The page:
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TITLE: Unseen War Chapter One
By David Huckabay Jr
03/31/07
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I've started a story to give to my nephew as a Christmas gift in 2007. He is 12 and likes spy type stories. The setting of this story is in 1936 as the main character leaves USA for the UK on a mission to spread the Truth. He'll eventually come face to face with Hitler's evil then later finds out that the Truth is a little more than what he thought it was. Please evaluate this chapter and let me know how this should be edited, what should go, stay, etc. Thanks.
Chapter One
The Departure

The rain drizzled down on the dark docks as the lone figure, cloaked in a brown wet trench coat and a wide brimmed fedora that shielded his face from the pelting rain made a determined walk toward his destiny. Rained pooled on the top of his hat then dripped off the brim like the clogged rain gutters of his small dingy house. He walked through the late night darkness, owning the docks with his courage. Perhaps it helped by the feel the weight of his Colt .45 in his pocket and extra clips in the other. Or perhaps his courage was up because he also knew these docks well, having worked them for many years as a merchant marine. Yet, he reasoned, bravery of his was coming from the fact that he knew his mission was a good one and that it was not only ordered from President Roosevelt, but the hand of God was there too.
Earlier that day, he had been in some meetings with the wheelchair bound president. He was handed some papers which he was to deliver to a princess. Well, she was not a real princess, which was the only name they knew her by.
Henry A. Woodring, the Secretary of War, who was the one and only other person at these meetings, instructed him on what to do if found out. Of course, the cyanide pill was a last measure and a personal choice, suicide was not a mandatory order. The papers, however, would have to be destroyed before they fell in the wrong hands. They discussed many details of the mission, which of course was not to be discussed outside the stately oval office.
At the dock, a lone street lamp was waiting at attention glowing on Pier 49 provided just enough light to see. Invisible sheets of rain drops became visible in the triangular beam of light as the wetness soaked the earth and docks.
The lone figure waited in a nearby shadow, watching for a while to see if anyone was around. At this time of night, there should be no one, yet, in this business, you had to be sure. Once he was satisfied no one was following, he stepped quickly across the pier and onto the ship, S.S. Dan Smith. His footprints in the wet surface faded away quickly with the pelting rain; the same was he hopped, his visit here had been, no trace.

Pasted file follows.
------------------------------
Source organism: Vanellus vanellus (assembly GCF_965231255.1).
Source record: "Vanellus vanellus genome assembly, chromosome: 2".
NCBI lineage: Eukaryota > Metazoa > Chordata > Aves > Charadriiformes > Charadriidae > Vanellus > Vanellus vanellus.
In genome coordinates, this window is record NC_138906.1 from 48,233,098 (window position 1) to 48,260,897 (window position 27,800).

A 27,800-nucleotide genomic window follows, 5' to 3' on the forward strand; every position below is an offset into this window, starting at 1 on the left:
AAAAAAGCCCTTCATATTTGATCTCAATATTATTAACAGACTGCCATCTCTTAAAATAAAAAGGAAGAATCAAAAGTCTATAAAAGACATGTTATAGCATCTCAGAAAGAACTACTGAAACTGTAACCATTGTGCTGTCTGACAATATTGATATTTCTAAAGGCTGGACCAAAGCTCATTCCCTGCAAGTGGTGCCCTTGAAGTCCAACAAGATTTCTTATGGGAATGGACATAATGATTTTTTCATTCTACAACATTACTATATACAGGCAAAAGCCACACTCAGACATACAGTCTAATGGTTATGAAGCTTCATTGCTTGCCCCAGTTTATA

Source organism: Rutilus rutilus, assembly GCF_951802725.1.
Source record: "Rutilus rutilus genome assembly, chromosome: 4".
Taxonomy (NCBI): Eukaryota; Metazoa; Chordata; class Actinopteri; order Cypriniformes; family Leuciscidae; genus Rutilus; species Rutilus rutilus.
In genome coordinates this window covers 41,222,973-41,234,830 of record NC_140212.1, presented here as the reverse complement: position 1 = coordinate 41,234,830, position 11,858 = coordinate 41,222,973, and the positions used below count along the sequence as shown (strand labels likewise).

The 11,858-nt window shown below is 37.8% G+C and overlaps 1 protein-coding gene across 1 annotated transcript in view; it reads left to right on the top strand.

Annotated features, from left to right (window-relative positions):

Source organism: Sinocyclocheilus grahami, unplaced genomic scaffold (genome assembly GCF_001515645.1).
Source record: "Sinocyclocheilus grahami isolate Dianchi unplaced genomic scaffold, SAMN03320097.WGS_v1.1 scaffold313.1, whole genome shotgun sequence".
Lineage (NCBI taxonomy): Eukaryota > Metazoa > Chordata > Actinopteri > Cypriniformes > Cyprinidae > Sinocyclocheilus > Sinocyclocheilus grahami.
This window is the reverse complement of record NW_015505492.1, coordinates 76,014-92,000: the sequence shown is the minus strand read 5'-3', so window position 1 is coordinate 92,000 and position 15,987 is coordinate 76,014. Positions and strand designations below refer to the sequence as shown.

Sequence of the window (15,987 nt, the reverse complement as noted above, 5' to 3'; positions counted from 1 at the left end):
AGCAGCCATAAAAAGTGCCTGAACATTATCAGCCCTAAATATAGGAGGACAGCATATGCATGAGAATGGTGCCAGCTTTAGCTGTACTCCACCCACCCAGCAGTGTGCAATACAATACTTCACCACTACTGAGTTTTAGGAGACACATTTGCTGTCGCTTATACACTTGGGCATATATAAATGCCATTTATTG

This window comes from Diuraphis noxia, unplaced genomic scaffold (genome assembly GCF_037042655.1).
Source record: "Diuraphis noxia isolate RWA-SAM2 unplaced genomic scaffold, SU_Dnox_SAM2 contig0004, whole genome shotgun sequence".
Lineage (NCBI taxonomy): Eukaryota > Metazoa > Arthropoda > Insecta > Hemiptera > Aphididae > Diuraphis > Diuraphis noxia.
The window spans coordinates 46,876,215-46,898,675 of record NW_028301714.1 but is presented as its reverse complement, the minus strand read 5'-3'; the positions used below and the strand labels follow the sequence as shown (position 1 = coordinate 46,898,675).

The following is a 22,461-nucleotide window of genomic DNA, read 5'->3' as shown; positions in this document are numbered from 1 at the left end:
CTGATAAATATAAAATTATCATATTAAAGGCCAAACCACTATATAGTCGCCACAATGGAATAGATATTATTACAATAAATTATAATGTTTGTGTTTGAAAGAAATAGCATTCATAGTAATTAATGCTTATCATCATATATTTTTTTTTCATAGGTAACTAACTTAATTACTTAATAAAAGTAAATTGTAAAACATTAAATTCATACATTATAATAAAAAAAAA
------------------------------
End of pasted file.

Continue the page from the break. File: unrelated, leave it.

The wheel house or bridge of the Dan Smith was in about the center of the ship, over looking the two cargo bays for and aft of the ship. Cranes and booms formed “V”‘s over the wet decks, which rested silently in the night.
The saturated man in the trench coat stepped into the dimly lit bridge. A lone desk lamp on the chart table shone dimly the maps and the weather worn, tanned hands of the ships captain. The captain looked up from his map, peered over the frames of glasses and through the pale blue smoke swirling from his pipe clammed between his teeth. His bright blue eyes raised in recognition as the light fell on the other man’s face as he removed his hat.
“John Eichorn!” exclaimed Capt. Jack Seaver. The old captain put down his pipe and removed his Greek fisherman’s hat then shook John’s hand vigorously and they both patted each other on the back in a manly sort of hug.
“Yes, Cap’n…” John began to reply when Capt. Jack interrupted.
“Been wait’n for a while; knew it be you a com’n. Come in, get dry and we’ll be on ‘r way.”
“Thanks, Cap’n. How’ve you been?”
“Good, how ‘bout yourself?”
“Good.”
“Here’s some hot coco and… Cavan!” the Captain now directing a crew member, “take my friends suitcase to his room next to mine, quickly now!”
“Uhm, Cap’n, that’s okay. All I have is this” and John showed him a small leather bag which hung over his shoulder and neck.
Soon, the S.S. Dan Smith’s boilers were hot and she was under weigh. Slicing through the dark stillness and rain swept atmosphere, she glided down the harbor, through the port and past the Statue of Liberty. John stayed awake long enough to see her on the port side of the ship. Her arm was reaching up towards heaven, shining the light of liberty for the entire world to see. Yet, on the other side of the ocean lay a people who did not believe in liberty, they believed in a lie, following a liar. Thus giving reason for John Eichorn’s mission; waging war against the deceiver, the one who could be seen, and the one who no one could see, or believe was there.

Back on Pier 49 a lone man stood, watching in the rain. Standing at the edge of the pier where the Dan Smith was docked, he ignored the pelting rain as it became rivers of cold water tracing down his coat and off his hat. A glowing flame flickered as it illuminated his face drawing attention to the scar that ran from the left side of his cheek to just under his left eye. The flame went out but the orange tip of a cigarette could be seen, his face was dark now.
“John Eichorn” he muttered to himself. “You’ve been compromised.”
John Eichorn was followed after all. The scared faced man took a couple of puffs from his disgusting cigarette, and then threw it in the harbor. He hurried away from the docks with his news.
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